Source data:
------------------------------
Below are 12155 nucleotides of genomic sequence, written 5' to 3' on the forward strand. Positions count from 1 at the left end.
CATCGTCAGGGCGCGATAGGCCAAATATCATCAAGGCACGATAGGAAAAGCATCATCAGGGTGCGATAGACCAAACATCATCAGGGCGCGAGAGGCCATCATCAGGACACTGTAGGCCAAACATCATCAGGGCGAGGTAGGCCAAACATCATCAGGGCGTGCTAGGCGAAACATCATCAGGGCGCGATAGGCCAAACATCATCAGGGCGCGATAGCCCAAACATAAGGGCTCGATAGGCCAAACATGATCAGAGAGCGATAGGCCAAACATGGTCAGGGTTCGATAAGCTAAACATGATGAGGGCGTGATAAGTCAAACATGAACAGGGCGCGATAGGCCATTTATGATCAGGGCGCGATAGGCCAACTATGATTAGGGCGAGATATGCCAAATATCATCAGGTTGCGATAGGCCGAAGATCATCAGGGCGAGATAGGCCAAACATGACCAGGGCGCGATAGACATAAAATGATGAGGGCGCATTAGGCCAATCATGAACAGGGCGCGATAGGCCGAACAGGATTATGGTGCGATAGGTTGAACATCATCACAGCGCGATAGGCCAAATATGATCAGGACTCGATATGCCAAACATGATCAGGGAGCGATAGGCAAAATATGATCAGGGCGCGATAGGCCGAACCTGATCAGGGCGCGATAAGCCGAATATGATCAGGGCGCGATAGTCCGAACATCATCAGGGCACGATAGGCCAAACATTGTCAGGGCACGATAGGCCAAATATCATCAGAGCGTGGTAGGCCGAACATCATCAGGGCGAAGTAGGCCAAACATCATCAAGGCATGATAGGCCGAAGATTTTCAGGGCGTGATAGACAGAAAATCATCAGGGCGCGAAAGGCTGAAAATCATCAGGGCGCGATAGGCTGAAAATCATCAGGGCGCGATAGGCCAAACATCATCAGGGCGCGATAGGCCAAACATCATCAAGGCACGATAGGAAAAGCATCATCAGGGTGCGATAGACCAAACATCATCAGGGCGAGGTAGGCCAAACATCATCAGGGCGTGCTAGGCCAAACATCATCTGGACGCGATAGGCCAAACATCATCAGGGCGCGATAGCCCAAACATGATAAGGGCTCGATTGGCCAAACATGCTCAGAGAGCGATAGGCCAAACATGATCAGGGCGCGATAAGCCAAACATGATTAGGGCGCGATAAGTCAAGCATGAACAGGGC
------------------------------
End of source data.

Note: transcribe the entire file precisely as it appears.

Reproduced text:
Below are 12155 nucleotides of genomic sequence, written 5' to 3' on the forward strand. Positions count from 1 at the left end.
CATCGTCAGGGCGCGATAGGCCAAATATCATCAAGGCACGATAGGAAAAGCATCATCAGGGTGCGATAGACCAAACATCATCAGGGCGCGAGAGGCCATCATCAGGACACTGTAGGCCAAACATCATCAGGGCGAGGTAGGCCAAACATCATCAGGGCGTGCTAGGCGAAACATCATCAGGGCGCGATAGGCCAAACATCATCAGGGCGCGATAGCCCAAACATAAGGGCTCGATAGGCCAAACATGATCAGAGAGCGATAGGCCAAACATGGTCAGGGTTCGATAAGCTAAACATGATGAGGGCGTGATAAGTCAAACATGAACAGGGCGCGATAGGCCATTTATGATCAGGGCGCGATAGGCCAACTATGATTAGGGCGAGATATGCCAAATATCATCAGGTTGCGATAGGCCGAAGATCATCAGGGCGAGATAGGCCAAACATGACCAGGGCGCGATAGACATAAAATGATGAGGGCGCATTAGGCCAATCATGAACAGGGCGCGATAGGCCGAACAGGATTATGGTGCGATAGGTTGAACATCATCACAGCGCGATAGGCCAAATATGATCAGGACTCGATATGCCAAACATGATCAGGGAGCGATAGGCAAAATATGATCAGGGCGCGATAGGCCGAACCTGATCAGGGCGCGATAAGCCGAATATGATCAGGGCGCGATAGTCCGAACATCATCAGGGCACGATAGGCCAAACATTGTCAGGGCACGATAGGCCAAATATCATCAGAGCGTGGTAGGCCGAACATCATCAGGGCGAAGTAGGCCAAACATCATCAAGGCATGATAGGCCGAAGATTTTCAGGGCGTGATAGACAGAAAATCATCAGGGCGCGAAAGGCTGAAAATCATCAGGGCGCGATAGGCTGAAAATCATCAGGGCGCGATAGGCCAAACATCATCAGGGCGCGATAGGCCAAACATCATCAAGGCACGATAGGAAAAGCATCATCAGGGTGCGATAGACCAAACATCATCAGGGCGAGGTAGGCCAAACATCATCAGGGCGTGCTAGGCCAAACATCATCTGGACGCGATAGGCCAAACATCATCAGGGCGCGATAGCCCAAACATGATAAGGGCTCGATTGGCCAAACATGCTCAGAGAGCGATAGGCCAAACATGATCAGGGCGCGATAAGCCAAACATGATTAGGGCGCGATAAGTCAAGCATGAACAGGGC